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01 Jun 2007

Registered Securities and Employee Entitlements


3 min

Readers will be familiar with securities over assets and the need for some of them to be registered in some circumstances. Having said that, we still find instances where creditors do not register securities over company assets with ASIC, and end up with unenforceable charges when they are needed most.

But this article is not about the registration of securities over company assets. It is about properly executed and registered securities over debtors, stock and similar assets being worthless. This arises because section 561 of the Corporations Act says that priority employee entitlements also have priority over the charge holder in respect of floating assets - debtors, stock etc.

Take the instance where a director of a cash strapped company seeks a loan from a relative or friend, or for that matter a main stream lender. The lender being prudent reduces the loan to writing and is granted a fixed and floating charge to secure the loan. The charge is registered with ASIC. But the company has few fixed assets, so the majority of the security is over floating assets. At the time of the loan, there are minimal employee entitlements, but a large number of employees. The company is subsequently wound up.

When it is wound up, the company has significant outstanding employee entitlements. The money from the sale of the floating assets will be used to pay these entitlements and the secured creditor - having done everything right - gets the surplus, if any.

So how does a lender secure his position when there are no other assets that can be used as security?

We have seen three inventive ways, but none of them are perfect.

The first is to separate the priority debt from the floating assets. This may be done by transferring the employees to a subsidiary. The company then enters into a supply agreement with the subsidiary. Theory is to replace the priority debt with a non-priority debt to the subsidiary. But this may not be convenient for a range of reasons. The initial transfer may create tax and other obligations and costs, and the whole scheme may be found to be ineffective if the company is wound up soon afterwards.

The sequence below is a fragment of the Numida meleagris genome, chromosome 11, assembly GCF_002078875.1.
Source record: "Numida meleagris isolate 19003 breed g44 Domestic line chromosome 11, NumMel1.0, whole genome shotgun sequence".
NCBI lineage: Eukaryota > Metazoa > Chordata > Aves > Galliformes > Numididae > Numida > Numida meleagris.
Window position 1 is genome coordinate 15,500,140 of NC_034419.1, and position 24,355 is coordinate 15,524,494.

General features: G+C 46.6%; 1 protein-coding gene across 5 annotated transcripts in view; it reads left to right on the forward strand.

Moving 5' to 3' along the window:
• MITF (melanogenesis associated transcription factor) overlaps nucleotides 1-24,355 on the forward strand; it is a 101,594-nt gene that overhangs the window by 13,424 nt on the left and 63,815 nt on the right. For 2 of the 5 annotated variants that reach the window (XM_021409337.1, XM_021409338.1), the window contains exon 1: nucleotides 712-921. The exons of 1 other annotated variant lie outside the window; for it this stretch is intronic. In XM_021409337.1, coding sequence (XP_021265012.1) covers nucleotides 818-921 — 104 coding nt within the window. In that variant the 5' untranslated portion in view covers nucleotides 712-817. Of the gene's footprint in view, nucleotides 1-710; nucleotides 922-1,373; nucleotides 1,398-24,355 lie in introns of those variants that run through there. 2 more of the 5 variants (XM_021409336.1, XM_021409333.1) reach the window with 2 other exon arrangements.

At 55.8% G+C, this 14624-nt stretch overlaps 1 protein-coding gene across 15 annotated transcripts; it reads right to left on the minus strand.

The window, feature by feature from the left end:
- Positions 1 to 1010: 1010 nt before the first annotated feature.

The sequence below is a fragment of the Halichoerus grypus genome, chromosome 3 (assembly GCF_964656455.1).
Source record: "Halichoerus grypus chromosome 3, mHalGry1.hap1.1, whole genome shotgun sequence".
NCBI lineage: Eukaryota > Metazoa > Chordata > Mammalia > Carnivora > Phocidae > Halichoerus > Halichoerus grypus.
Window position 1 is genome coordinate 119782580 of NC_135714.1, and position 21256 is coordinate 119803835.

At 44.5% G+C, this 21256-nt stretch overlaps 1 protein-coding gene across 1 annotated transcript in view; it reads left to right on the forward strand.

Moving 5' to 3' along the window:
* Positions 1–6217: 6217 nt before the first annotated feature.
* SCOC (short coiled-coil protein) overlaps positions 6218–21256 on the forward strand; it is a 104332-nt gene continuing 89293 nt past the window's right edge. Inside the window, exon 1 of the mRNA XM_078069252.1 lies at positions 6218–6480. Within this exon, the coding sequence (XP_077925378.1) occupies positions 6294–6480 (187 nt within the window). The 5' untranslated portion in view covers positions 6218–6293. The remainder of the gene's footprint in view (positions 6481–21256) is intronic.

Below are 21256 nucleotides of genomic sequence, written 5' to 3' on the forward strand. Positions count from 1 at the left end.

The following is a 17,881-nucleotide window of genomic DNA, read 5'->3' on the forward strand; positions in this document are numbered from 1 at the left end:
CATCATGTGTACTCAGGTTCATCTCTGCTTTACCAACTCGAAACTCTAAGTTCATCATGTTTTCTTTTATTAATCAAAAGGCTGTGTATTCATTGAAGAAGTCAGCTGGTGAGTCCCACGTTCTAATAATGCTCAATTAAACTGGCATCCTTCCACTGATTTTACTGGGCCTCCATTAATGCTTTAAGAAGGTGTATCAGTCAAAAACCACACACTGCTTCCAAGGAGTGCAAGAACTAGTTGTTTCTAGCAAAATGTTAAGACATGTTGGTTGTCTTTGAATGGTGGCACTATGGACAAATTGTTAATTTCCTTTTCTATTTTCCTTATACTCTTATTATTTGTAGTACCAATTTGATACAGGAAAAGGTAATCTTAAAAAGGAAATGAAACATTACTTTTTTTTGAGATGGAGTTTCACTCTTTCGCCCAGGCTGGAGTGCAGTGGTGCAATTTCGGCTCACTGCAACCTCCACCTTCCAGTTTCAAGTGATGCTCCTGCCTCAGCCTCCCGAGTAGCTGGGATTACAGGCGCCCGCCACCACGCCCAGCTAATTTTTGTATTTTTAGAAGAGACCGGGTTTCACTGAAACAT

If the loan is only meant to be short term, the lender may decide not to lend, but to purchase the company's debtors to an equivalent amount. The 'lender' will be effectively repaid as the debtors are collected. The logistics of having the company collect the money under some form of agency agreement, and keeping the monies separate from their own monies while new debtors are created and the company continues to trade will need to be considered. Unless the lender wishes to act as a debt factorer, this is not a long term solution.

If the company has significant stock, the lender may purchase the stock. The stock would be left with the company on consignment and the monies repaid as the stock is sold. This will have very similar logistical problems as purchasing debtors.

There is no perfect answer and lenders should be aware that any floating charge security is subject to the priorities of employee entitlements that may not have existed when the loan was made. But, with a little thought, a legitimate arrangement may be able to be formed that will better protect that loan. Employees naturally will not be keen to see these arrangements in place, but if the company would fail because it could not obtain the loan funds, it may be an arrangement that saves their jobs.

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